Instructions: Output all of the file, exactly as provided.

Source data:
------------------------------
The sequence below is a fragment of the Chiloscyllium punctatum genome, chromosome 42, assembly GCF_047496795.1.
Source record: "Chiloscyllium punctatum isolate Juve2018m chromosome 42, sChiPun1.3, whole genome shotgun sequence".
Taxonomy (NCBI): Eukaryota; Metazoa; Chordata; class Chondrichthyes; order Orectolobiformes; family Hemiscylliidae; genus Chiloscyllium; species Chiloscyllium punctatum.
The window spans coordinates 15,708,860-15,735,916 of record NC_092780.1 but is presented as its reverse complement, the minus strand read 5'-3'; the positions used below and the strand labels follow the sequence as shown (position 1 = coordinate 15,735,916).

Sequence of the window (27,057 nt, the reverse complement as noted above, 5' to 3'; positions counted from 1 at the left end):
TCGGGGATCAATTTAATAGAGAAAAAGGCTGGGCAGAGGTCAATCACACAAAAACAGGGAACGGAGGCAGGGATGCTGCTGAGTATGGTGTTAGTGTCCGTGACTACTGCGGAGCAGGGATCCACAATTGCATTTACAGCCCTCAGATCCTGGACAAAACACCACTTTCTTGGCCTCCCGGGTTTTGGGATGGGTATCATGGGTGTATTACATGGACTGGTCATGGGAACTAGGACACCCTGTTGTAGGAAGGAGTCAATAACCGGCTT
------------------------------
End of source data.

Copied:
The sequence below is a fragment of the Chiloscyllium punctatum genome, chromosome 42, assembly GCF_047496795.1.
Source record: "Chiloscyllium punctatum isolate Juve2018m chromosome 42, sChiPun1.3, whole genome shotgun sequence".
Taxonomy (NCBI): Eukaryota; Metazoa; Chordata; class Chondrichthyes; order Orectolobiformes; family Hemiscylliidae; genus Chiloscyllium; species Chiloscyllium punctatum.
The window spans coordinates 15,708,860-15,735,916 of record NC_092780.1 but is presented as its reverse complement, the minus strand read 5'-3'; the positions used below and the strand labels follow the sequence as shown (position 1 = coordinate 15,735,916).

Sequence of the window (27,057 nt, the reverse complement as noted above, 5' to 3'; positions counted from 1 at the left end):
TCGGGGATCAATTTAATAGAGAAAAAGGCTGGGCAGAGGTCAATCACACAAAAACAGGGAACGGAGGCAGGGATGCTGCTGAGTATGGTGTTAGTGTCCGTGACTACTGCGGAGCAGGGATCCACAATTGCATTTACAGCCCTCAGATCCTGGACAAAACACCACTTTCTTGGCCTCCCGGGTTTTGGGATGGGTATCATGGGTGTATTACATGGACTGGTCATGGGAACTAGGACACCCTGTTGTAGGAAGGAGTCAATAACCGGCTT